Tuesday, November 07, 2006

What is Geosequestration? (Draft)

"Clean" coal a con job to cover up dangerous greenhouse emissions

Coal, dubbed the "dirtiest of fossil fuels," emits 80 per cent more carbon per unit of energy than gas and 29 per cent more than oil. Technologies to deal with the carbon dioxide coming from coal are unproven and, according to international scientists, unecenomical and not environmentally sustainable.

Greens MP and mining spokesperson Lee Rhiannon urges government to reject the notion of ‘clean’ coal, and ensure that the State Plan includes a transition from coal-based energy to renewables, energy efficiency and gas...

"There is no such thing as ‘clean’ coal. This term was coined by the coal industry's PR machine to divert public understanding from the fact that coal is the worst of the fossil fuels causing climate change. This spin will not get us out of climate change. Coal is the dirtiest of fossil fuels, emitting 80 per cent more carbon per unit of energy than gas and 29 per cent more than oil."

She urges the rapid development of renewable industries, particularly in traditional coal mining areas. "It is vital for the future" she said, the government should not allow future energy planning to be captured by the coal industry on the basis that coal can be ‘clean’.

Technologies such as Carbon Capture and Storage (CCS) to deal with the carbon dioxide coming from coal are unproven and, according to international scientists, at least 50 years away from being economically and environmentally viable at a widespread level.

CCS could triple the price of coal for electricity, making it much more expensive than renewable energy. Storage sites would have to be maintained and monitored for 100,000 years, plus unquantified liability issues of leaking C02.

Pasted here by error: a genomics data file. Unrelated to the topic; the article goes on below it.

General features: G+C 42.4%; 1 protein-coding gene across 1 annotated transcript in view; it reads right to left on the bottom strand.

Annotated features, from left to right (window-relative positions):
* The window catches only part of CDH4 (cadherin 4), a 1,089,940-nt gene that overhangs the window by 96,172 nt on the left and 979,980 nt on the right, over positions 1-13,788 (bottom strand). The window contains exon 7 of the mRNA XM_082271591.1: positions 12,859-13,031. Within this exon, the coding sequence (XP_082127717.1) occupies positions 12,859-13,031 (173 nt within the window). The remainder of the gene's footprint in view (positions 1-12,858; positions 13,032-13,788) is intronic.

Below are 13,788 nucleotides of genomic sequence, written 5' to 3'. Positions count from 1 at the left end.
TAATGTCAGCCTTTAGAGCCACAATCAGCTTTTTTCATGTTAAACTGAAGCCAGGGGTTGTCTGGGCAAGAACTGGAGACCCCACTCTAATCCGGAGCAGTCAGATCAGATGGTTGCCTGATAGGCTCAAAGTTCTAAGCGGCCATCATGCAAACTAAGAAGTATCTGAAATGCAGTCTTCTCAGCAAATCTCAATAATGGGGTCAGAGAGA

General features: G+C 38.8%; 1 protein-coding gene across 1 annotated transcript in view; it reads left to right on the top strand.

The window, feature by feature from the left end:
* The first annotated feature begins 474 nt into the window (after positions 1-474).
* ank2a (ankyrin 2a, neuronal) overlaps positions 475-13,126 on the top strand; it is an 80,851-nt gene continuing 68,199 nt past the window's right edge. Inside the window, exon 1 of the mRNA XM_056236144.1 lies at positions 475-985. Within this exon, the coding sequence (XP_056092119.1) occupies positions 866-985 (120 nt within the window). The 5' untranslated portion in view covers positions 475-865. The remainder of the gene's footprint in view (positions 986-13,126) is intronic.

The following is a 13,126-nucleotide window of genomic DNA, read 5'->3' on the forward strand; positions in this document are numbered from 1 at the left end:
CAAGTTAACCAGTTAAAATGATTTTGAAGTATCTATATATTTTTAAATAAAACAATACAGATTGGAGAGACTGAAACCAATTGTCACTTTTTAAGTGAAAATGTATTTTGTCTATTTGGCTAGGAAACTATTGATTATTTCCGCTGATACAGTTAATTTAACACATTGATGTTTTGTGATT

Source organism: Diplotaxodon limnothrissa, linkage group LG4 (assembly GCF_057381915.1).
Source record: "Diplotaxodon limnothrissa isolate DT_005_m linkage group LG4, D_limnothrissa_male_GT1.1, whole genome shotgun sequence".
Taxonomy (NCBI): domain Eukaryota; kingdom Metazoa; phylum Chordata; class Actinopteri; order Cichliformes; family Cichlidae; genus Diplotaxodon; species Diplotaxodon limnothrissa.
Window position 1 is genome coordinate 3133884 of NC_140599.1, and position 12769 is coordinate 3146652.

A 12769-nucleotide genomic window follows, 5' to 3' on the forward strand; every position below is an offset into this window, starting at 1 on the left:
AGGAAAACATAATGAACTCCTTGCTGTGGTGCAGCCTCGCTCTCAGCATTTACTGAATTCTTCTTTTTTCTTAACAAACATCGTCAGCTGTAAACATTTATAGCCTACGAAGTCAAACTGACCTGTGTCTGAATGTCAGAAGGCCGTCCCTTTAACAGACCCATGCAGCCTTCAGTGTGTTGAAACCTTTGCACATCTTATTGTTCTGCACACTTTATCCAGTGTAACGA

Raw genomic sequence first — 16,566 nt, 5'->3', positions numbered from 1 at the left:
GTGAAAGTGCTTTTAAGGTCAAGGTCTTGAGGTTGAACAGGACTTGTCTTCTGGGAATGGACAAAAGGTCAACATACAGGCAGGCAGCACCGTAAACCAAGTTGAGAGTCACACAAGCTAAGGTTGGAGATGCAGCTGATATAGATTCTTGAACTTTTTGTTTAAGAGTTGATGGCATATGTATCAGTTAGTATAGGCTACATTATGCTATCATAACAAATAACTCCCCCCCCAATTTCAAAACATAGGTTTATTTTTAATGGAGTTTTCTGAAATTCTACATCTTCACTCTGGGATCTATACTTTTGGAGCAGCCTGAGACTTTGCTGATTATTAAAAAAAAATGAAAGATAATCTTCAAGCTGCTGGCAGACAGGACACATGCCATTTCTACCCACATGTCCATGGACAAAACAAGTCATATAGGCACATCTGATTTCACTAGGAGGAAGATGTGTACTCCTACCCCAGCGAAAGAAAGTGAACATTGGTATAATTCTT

She said "Coal companies should not be allowed to continue to make mega profits at the expense of jobs and the environment. For years coal companies have received direct and indirect subsidises from successive Labor and Coalition governments. Now is the time to put that support behind a plan for a transition program to clean efficient energy".

Carbon Leakage and Geosequestration

Scientists conclude that human activities are contributing to climate change by adding large amounts of greenhouse pollution to the atmosphere. Use of coal, oil and gas (fossil fuels) are the main source of this pollution. Every time we drive a car, use electricity from coal-fired power plants, or heat our homes with oil or natural gas, we release carbon dioxide and greenhouse pollutants into the air.

Atmospheric levels of the main greenhouse pollutants are currently higher than at any point in the last 420,000 and possibly 20 million years. [SOURCE]

Within this context governments in Australia and overseas have been discussing “geosequestration” – the controversial plan to capture and dispose of greenhouse pollution underground – as a technology to reduce greenhouse gas emissions.